Not too thin for me, mind you--I like her just the way she is. She’s not abnormally thin. It’s just that, in the shtetl, they liked a little meat on a lady’s bones. Read for yourself:
"A woman, according to the shtetl inhabitants, should be zaftig and full-figured."
--Menachem Brayer, The Jewish Woman In Rabbinic Literature: A Psychohistorical Perspective
" ... the Yiddish word "Zaftig" was a complementary [sic] reference to a juicy, plumb, strong, vibrant, solid woman."
--Karen L. Smith. "Some Notes on Jewish Women and Eating Disorders"
--Yiddish novelist Chaim Grade, in a typically vivid characterization from The Yeshiva.
As if anybody needed proof of how things have changed since then, here's novelist Jennifer Weiner, in Good in Bed:
"She took no pleasure from the very things I loved, from her size, her amplitude, her luscious, zaftig heft. As many times as I told her she was beautiful, I know that she never believed me. As many times as I said it didn’t matter, I knew that to her it did. I was just one voice, and the world’s voice was louder. I could feel her shame like a palpable thing, walking beside us on the street, crouched down between us in a movie theater, coiled up and waiting for someone to say what to her was the dirtiest word in the world: fat."
"… to a certain generation of assimilation-minded, America-embracing Jews, schmaltz was shunned as a totem of their parents’ and grandparents’ unforgivingly ethnic poverty cuisine. At a low point in Jewish delicatessen culture, many cooks yielded to customer pressure, subbing flavor-deficient vegetable oil into their chopped liver and kishke." --Leah Koenig, writing in Tablet.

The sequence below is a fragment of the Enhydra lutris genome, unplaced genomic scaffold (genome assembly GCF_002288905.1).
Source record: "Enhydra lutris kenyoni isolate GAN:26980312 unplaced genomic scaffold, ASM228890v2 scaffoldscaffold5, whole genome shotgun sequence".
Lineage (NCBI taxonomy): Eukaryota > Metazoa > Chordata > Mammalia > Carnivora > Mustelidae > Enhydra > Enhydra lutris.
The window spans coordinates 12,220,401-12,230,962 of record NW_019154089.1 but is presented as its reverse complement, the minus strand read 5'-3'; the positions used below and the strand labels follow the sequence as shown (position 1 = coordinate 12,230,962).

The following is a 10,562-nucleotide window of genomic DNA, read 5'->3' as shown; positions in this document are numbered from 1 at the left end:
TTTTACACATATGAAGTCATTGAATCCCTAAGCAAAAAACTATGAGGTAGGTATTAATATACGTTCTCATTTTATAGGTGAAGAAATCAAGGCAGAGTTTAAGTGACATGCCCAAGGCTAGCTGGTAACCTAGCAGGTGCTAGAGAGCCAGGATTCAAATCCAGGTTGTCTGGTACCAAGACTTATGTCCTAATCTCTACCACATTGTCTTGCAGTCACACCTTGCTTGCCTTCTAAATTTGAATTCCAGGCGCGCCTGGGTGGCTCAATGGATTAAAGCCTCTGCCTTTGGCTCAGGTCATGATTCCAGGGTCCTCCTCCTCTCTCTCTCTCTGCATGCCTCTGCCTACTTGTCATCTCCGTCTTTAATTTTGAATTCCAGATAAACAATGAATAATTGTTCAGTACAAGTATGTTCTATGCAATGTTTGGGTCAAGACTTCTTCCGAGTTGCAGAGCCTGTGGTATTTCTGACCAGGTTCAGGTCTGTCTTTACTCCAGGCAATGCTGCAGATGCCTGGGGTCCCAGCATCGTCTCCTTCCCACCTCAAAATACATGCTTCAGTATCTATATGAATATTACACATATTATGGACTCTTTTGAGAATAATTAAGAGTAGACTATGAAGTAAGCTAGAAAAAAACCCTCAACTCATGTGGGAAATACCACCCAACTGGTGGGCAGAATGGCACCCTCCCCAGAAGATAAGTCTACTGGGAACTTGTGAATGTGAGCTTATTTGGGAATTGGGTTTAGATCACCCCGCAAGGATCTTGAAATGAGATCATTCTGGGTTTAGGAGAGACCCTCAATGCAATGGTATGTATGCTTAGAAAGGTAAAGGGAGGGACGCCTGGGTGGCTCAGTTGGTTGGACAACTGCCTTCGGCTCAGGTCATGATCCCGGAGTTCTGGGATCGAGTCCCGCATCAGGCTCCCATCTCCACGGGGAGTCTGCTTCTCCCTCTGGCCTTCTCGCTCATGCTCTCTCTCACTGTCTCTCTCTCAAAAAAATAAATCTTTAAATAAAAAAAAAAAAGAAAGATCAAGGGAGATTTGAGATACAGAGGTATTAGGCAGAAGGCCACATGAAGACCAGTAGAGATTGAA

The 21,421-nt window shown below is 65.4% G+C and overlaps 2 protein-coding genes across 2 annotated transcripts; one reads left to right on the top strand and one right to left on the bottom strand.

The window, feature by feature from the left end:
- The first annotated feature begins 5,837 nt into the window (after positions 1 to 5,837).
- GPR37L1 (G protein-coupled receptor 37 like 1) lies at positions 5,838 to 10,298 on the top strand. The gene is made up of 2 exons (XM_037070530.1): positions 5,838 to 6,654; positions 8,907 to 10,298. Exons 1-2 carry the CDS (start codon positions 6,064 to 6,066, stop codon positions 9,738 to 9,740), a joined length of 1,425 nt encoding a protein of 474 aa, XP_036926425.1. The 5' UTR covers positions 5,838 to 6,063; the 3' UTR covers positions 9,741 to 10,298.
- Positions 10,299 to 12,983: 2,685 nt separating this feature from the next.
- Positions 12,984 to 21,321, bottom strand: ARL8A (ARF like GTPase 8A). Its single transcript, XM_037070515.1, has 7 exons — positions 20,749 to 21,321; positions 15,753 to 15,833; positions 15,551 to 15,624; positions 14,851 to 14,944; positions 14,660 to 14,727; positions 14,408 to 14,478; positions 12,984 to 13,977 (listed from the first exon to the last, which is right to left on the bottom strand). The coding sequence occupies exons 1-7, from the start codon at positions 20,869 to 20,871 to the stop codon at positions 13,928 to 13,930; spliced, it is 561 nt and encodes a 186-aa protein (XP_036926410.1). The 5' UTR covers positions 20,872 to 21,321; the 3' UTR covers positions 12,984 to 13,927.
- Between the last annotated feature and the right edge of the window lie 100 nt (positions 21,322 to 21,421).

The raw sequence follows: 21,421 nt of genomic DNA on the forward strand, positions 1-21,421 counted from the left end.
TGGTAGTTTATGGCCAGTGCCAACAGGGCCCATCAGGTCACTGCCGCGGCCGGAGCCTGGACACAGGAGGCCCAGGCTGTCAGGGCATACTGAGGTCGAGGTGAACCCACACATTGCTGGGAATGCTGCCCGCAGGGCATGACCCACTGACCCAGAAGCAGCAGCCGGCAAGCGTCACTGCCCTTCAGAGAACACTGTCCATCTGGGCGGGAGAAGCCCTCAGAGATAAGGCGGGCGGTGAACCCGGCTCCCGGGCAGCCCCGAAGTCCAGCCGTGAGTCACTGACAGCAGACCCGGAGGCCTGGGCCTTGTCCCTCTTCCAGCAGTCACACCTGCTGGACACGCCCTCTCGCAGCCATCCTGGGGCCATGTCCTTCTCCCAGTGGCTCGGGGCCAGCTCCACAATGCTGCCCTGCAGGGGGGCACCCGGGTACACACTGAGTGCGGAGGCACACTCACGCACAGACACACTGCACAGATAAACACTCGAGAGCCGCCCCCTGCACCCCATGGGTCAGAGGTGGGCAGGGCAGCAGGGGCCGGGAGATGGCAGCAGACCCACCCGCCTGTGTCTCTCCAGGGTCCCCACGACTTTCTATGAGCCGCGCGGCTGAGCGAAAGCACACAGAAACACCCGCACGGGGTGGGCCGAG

... and around the same time violinists stopped playing so schmaltzily:
So if de-schmaltzification is a result of assimilation and Americanization … is the same true for the lost appeal of zaftigkeit? Sarah Schulman thinks so, as she discusses classic Yiddish film Yidl Mitn Fidl in the online magazine Jump Cut:
"The detail I found most interesting in Yidl Mitn Fidl was the surprising information about Jewish aesthetic standards. We are told that the bride is ‘the most beautiful girl in the village.’ She is large-boned, plump, with big features and kinky hair. This is a pre-Americanization image of Jewish beauty. Today, an assimilated Jewish woman who looks like this would think of herself as unattractive.”
(Note that Molly Picon, holding the violin, is playing a woman pretending to be a man; the most beautiful girl in the village is the one on the left.)
Okay. If all that's the case … why didn’t I make my heroine a little more zaftig?
Well … writing a novel that takes place in another time and place requires a little flexibility. Sometimes you go for what seems historically accurate. Sometimes you favor what is historically plausible. And sometimes, you just have to do what feels right.
I guess this is a case of doing what feels right. What can I say, I'm a thoroughly American Jew.
I'm just sorry my heroine has to suffer for it.